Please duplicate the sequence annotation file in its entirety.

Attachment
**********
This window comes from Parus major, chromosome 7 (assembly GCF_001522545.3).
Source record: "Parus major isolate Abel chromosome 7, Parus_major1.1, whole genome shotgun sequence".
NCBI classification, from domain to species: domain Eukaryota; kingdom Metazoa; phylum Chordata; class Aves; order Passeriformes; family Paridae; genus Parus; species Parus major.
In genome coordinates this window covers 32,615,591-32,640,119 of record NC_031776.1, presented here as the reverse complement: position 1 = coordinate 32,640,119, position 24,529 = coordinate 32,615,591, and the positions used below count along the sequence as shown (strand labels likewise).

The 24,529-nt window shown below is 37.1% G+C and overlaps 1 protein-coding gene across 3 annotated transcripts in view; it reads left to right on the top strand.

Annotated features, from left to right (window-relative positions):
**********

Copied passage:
This window comes from Parus major, chromosome 7 (assembly GCF_001522545.3).
Source record: "Parus major isolate Abel chromosome 7, Parus_major1.1, whole genome shotgun sequence".
NCBI classification, from domain to species: domain Eukaryota; kingdom Metazoa; phylum Chordata; class Aves; order Passeriformes; family Paridae; genus Parus; species Parus major.
In genome coordinates this window covers 32,615,591-32,640,119 of record NC_031776.1, presented here as the reverse complement: position 1 = coordinate 32,640,119, position 24,529 = coordinate 32,615,591, and the positions used below count along the sequence as shown (strand labels likewise).

The 24,529-nt window shown below is 37.1% G+C and overlaps 1 protein-coding gene across 3 annotated transcripts in view; it reads left to right on the top strand.

Annotated features, from left to right (window-relative positions):